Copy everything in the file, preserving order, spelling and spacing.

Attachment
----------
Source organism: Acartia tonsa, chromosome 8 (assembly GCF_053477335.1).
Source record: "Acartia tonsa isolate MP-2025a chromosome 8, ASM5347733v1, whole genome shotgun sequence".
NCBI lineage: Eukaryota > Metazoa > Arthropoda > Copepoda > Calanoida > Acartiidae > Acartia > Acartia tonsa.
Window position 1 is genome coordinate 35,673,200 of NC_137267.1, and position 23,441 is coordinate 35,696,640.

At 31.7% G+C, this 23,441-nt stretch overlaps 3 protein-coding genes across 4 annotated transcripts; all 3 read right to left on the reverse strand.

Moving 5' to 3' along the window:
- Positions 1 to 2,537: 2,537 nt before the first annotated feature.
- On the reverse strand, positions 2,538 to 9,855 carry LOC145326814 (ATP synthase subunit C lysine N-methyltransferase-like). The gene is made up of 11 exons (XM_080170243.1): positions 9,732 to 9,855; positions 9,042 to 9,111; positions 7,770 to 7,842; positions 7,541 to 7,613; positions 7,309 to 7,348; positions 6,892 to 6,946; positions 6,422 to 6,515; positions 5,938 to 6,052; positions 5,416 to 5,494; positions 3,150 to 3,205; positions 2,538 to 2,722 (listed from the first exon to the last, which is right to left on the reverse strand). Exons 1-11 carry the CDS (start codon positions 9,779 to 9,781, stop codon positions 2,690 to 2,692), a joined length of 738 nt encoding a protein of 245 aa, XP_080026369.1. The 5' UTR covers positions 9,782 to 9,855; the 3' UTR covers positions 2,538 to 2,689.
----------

Source organism: Acartia tonsa, chromosome 8 (assembly GCF_053477335.1).
Source record: "Acartia tonsa isolate MP-2025a chromosome 8, ASM5347733v1, whole genome shotgun sequence".
NCBI lineage: Eukaryota > Metazoa > Arthropoda > Copepoda > Calanoida > Acartiidae > Acartia > Acartia tonsa.
Window position 1 is genome coordinate 35,673,200 of NC_137267.1, and position 23,441 is coordinate 35,696,640.

At 31.7% G+C, this 23,441-nt stretch overlaps 3 protein-coding genes across 4 annotated transcripts; all 3 read right to left on the reverse strand.

Moving 5' to 3' along the window:
- Positions 1 to 2,537: 2,537 nt before the first annotated feature.
- On the reverse strand, positions 2,538 to 9,855 carry LOC145326814 (ATP synthase subunit C lysine N-methyltransferase-like). The gene is made up of 11 exons (XM_080170243.1): positions 9,732 to 9,855; positions 9,042 to 9,111; positions 7,770 to 7,842; positions 7,541 to 7,613; positions 7,309 to 7,348; positions 6,892 to 6,946; positions 6,422 to 6,515; positions 5,938 to 6,052; positions 5,416 to 5,494; positions 3,150 to 3,205; positions 2,538 to 2,722 (listed from the first exon to the last, which is right to left on the reverse strand). Exons 1-11 carry the CDS (start codon positions 9,779 to 9,781, stop codon positions 2,690 to 2,692), a joined length of 738 nt encoding a protein of 245 aa, XP_080026369.1. The 5' UTR covers positions 9,782 to 9,855; the 3' UTR covers positions 2,538 to 2,689.